Gene’s Chinese Flatbread Café
Gene’s might be named for the sweet Chinese BBQ flatbreads that grace its menu, but we’re all about the noodles. You’ll spot them the moment you step into this tiny, unadorned FiDi lunch joint, where a cook in the tiny open kitchen is perpetually stretching dough to arm’s length before slapping strands against a counter with a satisfying thud.
Aesthetically, Gene’s fully embodies the term “no frills.” Bare brick walls are punctuated only by a token zodiac poster and a glowing backlit display of the eatery’s dozen-or-so offerings. Counter service, cash only, plastic bowls and cutlery—yep, it’s that kind of place.
That bare-bones atmosphere couldn’t be at greater odds with the food, which is a riot of flavor, aroma, and texture. Hand-pulled noodles feature in many of the dishes, perhaps most prominently in the #4, in which they’re sprinkled with cilantro, scallions, red chilies, and what can only be described as “garlic overdose.” The exceptional density of each noodle recalls beloved dumpling dough, which in this case has been unfolded into chewy ribbons.
For another take, the #9 Cumin Lamb Hand-Pulled Noodles buries its most notable feature under a layer of shredded carrots and bean sprouts. You’ll have to dig to discover the strands, which soak in some whiffs of Indian cuisine thanks to the cumin and the minced chunks of spiced lamb meat, lending the whole thing an air of near-eastern Bolognese. We’re also swooning over the lamb skewers, which feature pieces of spice-rubbed lamb with more traditional Chinese BBQ flavors.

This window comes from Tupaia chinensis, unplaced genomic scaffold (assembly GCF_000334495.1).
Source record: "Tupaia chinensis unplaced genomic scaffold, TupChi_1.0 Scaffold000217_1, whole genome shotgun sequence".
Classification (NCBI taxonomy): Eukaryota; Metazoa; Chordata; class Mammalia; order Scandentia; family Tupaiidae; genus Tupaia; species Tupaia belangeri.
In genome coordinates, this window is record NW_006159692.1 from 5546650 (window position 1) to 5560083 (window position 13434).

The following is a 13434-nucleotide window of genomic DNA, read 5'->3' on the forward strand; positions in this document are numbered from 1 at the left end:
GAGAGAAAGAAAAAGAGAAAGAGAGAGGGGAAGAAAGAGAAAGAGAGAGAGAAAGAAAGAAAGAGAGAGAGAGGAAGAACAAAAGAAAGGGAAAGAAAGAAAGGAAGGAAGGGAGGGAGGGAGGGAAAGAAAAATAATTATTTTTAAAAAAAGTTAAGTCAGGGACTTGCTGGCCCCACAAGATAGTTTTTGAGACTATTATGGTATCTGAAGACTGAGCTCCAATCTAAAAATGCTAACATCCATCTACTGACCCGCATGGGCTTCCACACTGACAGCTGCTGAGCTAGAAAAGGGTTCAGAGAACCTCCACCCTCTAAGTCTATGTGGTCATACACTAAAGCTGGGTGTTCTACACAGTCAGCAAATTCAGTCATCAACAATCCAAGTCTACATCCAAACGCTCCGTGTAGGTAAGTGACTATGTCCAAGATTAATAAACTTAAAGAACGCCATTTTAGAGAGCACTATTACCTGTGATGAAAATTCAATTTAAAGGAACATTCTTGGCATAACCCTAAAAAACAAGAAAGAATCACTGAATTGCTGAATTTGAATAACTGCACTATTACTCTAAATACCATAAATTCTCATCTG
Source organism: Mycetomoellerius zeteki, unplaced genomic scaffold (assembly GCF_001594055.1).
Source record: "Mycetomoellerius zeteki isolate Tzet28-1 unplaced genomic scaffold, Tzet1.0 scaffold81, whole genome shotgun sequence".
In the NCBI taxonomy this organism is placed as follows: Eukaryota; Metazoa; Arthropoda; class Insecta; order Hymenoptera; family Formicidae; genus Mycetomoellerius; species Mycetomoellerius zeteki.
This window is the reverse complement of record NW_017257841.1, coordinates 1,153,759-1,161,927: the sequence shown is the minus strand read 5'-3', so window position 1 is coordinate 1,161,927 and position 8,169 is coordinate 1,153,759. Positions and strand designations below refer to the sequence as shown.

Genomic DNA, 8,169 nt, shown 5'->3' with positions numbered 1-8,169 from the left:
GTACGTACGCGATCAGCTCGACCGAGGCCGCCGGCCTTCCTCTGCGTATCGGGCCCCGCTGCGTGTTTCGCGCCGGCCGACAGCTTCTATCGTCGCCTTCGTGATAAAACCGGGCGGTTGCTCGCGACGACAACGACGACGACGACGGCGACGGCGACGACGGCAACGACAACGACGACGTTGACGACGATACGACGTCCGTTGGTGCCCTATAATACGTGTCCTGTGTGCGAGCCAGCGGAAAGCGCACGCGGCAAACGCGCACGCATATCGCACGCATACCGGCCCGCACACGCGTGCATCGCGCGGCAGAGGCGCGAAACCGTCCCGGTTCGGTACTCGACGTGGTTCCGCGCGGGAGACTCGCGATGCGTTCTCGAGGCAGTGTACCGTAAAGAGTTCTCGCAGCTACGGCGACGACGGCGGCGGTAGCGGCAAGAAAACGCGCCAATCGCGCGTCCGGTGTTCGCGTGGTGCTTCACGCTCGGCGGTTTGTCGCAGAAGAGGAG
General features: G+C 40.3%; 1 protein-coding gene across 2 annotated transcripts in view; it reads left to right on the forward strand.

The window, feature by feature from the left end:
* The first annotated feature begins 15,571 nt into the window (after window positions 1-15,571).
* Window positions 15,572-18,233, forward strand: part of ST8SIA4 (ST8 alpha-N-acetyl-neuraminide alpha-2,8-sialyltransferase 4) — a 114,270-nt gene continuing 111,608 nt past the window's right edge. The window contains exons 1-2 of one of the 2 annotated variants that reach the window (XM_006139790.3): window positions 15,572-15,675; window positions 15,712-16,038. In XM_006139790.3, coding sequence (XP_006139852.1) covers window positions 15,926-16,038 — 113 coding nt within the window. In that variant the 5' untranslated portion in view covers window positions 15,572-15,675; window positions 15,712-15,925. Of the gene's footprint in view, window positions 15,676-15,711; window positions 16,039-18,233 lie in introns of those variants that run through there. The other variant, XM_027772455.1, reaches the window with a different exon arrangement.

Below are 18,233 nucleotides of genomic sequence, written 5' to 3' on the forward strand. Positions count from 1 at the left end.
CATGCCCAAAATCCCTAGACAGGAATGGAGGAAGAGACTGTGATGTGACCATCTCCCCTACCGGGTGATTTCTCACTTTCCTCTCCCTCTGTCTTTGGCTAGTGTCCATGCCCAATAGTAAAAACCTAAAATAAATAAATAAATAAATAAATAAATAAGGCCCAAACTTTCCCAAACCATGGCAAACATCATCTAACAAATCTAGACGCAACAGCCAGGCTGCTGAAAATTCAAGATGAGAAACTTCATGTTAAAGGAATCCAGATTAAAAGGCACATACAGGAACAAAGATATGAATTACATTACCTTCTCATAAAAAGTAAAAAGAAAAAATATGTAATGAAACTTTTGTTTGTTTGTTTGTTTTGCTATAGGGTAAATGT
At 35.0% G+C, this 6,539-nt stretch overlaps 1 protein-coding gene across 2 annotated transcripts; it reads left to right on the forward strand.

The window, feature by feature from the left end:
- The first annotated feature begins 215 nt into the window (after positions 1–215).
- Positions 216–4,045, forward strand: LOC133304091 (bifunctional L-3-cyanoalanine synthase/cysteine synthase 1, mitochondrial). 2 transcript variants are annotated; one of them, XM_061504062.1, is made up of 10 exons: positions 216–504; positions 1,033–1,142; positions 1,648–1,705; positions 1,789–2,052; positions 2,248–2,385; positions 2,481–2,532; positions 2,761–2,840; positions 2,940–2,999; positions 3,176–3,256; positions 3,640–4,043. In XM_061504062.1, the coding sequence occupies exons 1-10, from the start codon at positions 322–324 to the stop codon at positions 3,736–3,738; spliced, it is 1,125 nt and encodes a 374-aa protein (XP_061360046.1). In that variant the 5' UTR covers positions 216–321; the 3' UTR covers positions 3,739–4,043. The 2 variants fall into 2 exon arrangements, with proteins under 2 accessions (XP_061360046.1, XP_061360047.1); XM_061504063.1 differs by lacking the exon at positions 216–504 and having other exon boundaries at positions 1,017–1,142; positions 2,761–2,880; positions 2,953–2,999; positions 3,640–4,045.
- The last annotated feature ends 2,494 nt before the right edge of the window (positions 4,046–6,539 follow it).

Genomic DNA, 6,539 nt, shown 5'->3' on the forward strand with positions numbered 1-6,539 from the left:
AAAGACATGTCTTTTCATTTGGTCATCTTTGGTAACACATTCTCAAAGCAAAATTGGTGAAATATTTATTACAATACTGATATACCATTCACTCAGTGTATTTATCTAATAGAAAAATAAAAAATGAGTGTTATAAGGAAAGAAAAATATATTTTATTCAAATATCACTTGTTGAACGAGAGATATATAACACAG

Disclaimer: Lo mein may never satisfy again.
Hours primarily cater to the Financial District lunch crowd (11 a.m.-6:30 p.m. Monday-Friday), but Gene’s opens from 11:30 a.m.-7 p.m. on Saturdays for all the hand-pulled noodle enthusiasts who don’t work on State Street.
Saturday also happens to be the only day Gene’s serves Xi’an Chilled Noodles, a lighter dish made with tofu.
The menu also includes a hearty lamb stew—but only after 2 p.m.
At the condiment bar next to the ubiquitous bottle of Sriracha, you’ll find two unlabeled jars filled with a thick, dark-red paste. These contain an unnamed sauce, made in-house, that adds extra spice and savor to any dish. We got the scoop: Turns out it’s simply a mix of oil and ground red chili peppers.
Tastes of Gene’s Chinese Flatbread Café
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